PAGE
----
Amazon stock plunged to a two-year low as shares slide as much as 12% on Friday morning after the company reported its first-quarter results yesterday. The company reported a loss of $3.84 billion, or $7.56 a share, for the first quarter. In the first quarter of last year, Amazon reported a profit of $8.1 billion, or $15.79 a share.
The company said Thursday it projects revenue between $116 billion to $121 billion in the second quarter, which would miss analysts’ average estimate of $125.5 billion, as reported by CNBC. Amazon also reported a $7.6 billion loss on its investment in electric vehicle maker Rivian.
In a statement about the quarterly results, Amazon CEO Andy Jassy said the company is focused on improving productivity and cost efficiencies, but that this will take time as Amazon continues to address inflationary and supply chain pressures.
“The pandemic and subsequent war in Ukraine have brought unusual growth and challenges,” said Jassy. “Today, as we’re no longer chasing physical or staffing capacity, our teams are squarely focused on improving productivity and cost efficiencies throughout our fulfillment network. We know how to do this and have done it before. This may take some time, particularly as we work through ongoing inflationary and supply chain pressures, but we see encouraging progress on a number of customer experience dimensions, including delivery speed performance as we’re now approaching levels not seen since the months immediately preceding the pandemic in early 2020.”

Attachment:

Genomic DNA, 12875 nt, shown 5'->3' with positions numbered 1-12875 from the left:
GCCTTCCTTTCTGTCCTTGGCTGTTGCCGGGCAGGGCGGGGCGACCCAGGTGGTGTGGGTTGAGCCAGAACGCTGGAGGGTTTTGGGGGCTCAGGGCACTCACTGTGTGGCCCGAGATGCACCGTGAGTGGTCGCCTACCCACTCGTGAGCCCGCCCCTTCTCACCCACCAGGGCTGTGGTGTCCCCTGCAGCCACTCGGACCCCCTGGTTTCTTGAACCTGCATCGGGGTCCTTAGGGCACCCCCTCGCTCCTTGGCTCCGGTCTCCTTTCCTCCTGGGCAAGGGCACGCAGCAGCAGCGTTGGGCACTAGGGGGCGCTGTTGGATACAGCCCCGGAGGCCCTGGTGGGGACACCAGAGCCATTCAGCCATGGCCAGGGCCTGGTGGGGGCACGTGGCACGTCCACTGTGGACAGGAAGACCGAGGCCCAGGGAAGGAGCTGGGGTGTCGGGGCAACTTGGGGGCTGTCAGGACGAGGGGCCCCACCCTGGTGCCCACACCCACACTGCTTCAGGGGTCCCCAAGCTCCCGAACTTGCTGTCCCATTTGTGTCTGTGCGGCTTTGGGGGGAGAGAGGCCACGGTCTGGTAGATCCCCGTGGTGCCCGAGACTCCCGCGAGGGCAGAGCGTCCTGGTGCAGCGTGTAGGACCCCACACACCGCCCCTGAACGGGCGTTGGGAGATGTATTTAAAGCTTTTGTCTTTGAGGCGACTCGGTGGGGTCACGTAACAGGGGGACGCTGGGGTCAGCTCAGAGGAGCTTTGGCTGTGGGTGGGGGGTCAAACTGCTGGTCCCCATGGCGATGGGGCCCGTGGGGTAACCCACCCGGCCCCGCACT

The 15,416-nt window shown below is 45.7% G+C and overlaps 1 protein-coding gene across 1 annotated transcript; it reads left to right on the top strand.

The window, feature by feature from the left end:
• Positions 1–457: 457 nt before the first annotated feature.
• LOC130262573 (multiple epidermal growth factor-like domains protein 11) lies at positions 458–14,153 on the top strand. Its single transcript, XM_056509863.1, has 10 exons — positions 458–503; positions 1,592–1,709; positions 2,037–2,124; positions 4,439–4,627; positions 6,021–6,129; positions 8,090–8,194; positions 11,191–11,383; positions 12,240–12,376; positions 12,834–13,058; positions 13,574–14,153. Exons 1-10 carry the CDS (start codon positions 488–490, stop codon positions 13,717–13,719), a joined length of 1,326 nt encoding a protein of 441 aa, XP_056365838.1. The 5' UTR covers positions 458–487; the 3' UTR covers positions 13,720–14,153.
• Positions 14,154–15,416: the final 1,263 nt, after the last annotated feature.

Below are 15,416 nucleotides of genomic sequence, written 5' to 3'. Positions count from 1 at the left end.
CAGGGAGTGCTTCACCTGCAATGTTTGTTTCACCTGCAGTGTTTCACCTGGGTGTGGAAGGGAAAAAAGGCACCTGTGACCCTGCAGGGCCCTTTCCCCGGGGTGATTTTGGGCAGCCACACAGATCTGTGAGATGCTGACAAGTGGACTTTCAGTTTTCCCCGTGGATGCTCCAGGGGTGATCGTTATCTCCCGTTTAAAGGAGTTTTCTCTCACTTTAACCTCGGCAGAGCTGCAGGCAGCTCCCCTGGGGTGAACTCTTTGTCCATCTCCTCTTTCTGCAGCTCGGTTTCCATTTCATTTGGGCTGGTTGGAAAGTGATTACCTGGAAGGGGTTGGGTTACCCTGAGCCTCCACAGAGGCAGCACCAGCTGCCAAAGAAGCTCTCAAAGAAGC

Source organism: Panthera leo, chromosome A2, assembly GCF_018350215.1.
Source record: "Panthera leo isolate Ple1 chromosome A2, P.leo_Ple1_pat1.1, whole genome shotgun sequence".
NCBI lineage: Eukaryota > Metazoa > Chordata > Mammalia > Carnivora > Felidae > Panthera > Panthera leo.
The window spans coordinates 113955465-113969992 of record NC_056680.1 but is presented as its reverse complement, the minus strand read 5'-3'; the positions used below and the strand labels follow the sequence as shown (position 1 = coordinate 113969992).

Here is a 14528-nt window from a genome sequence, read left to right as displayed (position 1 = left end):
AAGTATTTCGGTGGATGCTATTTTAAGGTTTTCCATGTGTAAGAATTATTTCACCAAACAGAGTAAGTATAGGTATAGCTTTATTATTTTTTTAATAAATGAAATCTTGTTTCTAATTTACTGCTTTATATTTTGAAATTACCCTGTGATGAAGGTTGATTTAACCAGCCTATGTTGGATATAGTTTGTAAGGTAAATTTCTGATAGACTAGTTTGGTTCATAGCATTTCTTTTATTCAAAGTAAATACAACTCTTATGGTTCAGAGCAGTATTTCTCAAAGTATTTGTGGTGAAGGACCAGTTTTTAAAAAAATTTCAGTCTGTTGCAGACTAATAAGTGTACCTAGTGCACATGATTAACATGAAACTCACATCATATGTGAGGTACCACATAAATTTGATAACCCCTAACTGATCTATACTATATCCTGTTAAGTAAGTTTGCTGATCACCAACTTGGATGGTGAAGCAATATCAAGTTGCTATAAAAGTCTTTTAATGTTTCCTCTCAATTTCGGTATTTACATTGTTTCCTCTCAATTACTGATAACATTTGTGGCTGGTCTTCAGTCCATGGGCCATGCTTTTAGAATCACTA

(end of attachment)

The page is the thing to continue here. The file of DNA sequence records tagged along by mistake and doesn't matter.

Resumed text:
Subscription services, which include Amazon Prime memberships, took in $8.4 billion for the quarter. Last quarter, the company increased the price of Prime, as the monthly fee went up from $12.99 to $14.99 and the annual membership rose from $119 to $139, marking a 17% increase. The e-commerce giant had said the reason for the increase was due to the continued expansion of Prime member benefits and the rise in wages and transportation costs.
Amazon’s results come at a time when the company is seeing a growing push toward unionization from its workforce. Earlier this month, workers at Amazon’s JFK8 fulfillment center voted to unionize, marking a historic day in a hard-fought battle. Following the news, Amazon had said it was “disappointed” and “evaluating [its] options.” Workers at Staten Island’s LDJ5 sort center are currently set to hold their own vote.
As part of its quarterly earnings report, Amazon also announced that Prime Day will take place in July this year in more than 20 countries. The company’s annual deal event has shifted around over the past few years, as it was moved to October for 2020 and then moved back up to June in 2021.